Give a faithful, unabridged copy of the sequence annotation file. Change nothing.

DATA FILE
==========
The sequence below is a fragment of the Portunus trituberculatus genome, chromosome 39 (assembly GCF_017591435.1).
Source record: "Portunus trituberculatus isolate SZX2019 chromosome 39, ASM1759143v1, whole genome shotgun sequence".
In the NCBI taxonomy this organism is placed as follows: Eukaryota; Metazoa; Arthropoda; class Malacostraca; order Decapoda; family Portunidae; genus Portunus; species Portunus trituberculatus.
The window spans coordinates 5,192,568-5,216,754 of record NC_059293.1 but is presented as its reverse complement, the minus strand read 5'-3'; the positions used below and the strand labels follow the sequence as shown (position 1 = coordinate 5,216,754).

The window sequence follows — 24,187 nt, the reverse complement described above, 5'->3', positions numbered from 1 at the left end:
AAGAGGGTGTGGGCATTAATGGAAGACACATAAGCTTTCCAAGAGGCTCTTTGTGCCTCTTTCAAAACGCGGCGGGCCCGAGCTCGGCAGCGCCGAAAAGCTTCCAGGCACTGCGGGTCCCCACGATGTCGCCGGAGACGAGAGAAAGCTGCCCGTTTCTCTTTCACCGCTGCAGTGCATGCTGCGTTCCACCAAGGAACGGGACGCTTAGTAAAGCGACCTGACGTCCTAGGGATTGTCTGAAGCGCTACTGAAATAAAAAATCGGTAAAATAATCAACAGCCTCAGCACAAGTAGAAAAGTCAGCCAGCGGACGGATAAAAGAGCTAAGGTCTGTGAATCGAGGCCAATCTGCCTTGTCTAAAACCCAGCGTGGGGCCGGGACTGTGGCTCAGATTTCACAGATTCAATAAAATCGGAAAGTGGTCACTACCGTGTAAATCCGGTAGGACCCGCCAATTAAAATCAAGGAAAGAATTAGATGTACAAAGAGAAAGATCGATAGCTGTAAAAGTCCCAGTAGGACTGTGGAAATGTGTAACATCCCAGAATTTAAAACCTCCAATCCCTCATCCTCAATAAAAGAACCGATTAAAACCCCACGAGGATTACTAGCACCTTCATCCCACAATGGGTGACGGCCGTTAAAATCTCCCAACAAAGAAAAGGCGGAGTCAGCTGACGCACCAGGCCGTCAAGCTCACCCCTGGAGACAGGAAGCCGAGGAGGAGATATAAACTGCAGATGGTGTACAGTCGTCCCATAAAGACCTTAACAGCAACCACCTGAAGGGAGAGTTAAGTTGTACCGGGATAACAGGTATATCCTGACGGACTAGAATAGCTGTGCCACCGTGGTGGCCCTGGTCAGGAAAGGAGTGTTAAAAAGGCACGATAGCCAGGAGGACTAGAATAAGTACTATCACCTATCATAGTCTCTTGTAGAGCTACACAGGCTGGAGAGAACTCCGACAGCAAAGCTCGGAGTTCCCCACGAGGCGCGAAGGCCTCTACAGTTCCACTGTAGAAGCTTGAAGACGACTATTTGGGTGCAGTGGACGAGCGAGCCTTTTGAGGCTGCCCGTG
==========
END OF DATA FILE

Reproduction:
The sequence below is a fragment of the Portunus trituberculatus genome, chromosome 39 (assembly GCF_017591435.1).
Source record: "Portunus trituberculatus isolate SZX2019 chromosome 39, ASM1759143v1, whole genome shotgun sequence".
In the NCBI taxonomy this organism is placed as follows: Eukaryota; Metazoa; Arthropoda; class Malacostraca; order Decapoda; family Portunidae; genus Portunus; species Portunus trituberculatus.
The window spans coordinates 5,192,568-5,216,754 of record NC_059293.1 but is presented as its reverse complement, the minus strand read 5'-3'; the positions used below and the strand labels follow the sequence as shown (position 1 = coordinate 5,216,754).

The window sequence follows — 24,187 nt, the reverse complement described above, 5'->3', positions numbered from 1 at the left end:
AAGAGGGTGTGGGCATTAATGGAAGACACATAAGCTTTCCAAGAGGCTCTTTGTGCCTCTTTCAAAACGCGGCGGGCCCGAGCTCGGCAGCGCCGAAAAGCTTCCAGGCACTGCGGGTCCCCACGATGTCGCCGGAGACGAGAGAAAGCTGCCCGTTTCTCTTTCACCGCTGCAGTGCATGCTGCGTTCCACCAAGGAACGGGACGCTTAGTAAAGCGACCTGACGTCCTAGGGATTGTCTGAAGCGCTACTGAAATAAAAAATCGGTAAAATAATCAACAGCCTCAGCACAAGTAGAAAAGTCAGCCAGCGGACGGATAAAAGAGCTAAGGTCTGTGAATCGAGGCCAATCTGCCTTGTCTAAAACCCAGCGTGGGGCCGGGACTGTGGCTCAGATTTCACAGATTCAATAAAATCGGAAAGTGGTCACTACCGTGTAAATCCGGTAGGACCCGCCAATTAAAATCAAGGAAAGAATTAGATGTACAAAGAGAAAGATCGATAGCTGTAAAAGTCCCAGTAGGACTGTGGAAATGTGTAACATCCCAGAATTTAAAACCTCCAATCCCTCATCCTCAATAAAAGAACCGATTAAAACCCCACGAGGATTACTAGCACCTTCATCCCACAATGGGTGACGGCCGTTAAAATCTCCCAACAAAGAAAAGGCGGAGTCAGCTGACGCACCAGGCCGTCAAGCTCACCCCTGGAGACAGGAAGCCGAGGAGGAGATATAAACTGCAGATGGTGTACAGTCGTCCCATAAAGACCTTAACAGCAACCACCTGAAGGGAGAGTTAAGTTGTACCGGGATAACAGGTATATCCTGACGGACTAGAATAGCTGTGCCACCGTGGTGGCCCTGGTCAGGAAAGGAGTGTTAAAAAGGCACGATAGCCAGGAGGACTAGAATAAGTACTATCACCTATCATAGTCTCTTGTAGAGCTACACAGGCTGGAGAGAACTCCGACAGCAAAGCTCGGAGTTCCCCACGAGGCGCGAAGGCCTCTACAGTTCCACTGTAGAAGCTTGAAGACGACTATTTGGGTGCAGTGGACGAGCGAGCCTTTTGAGGCTGCCCGTG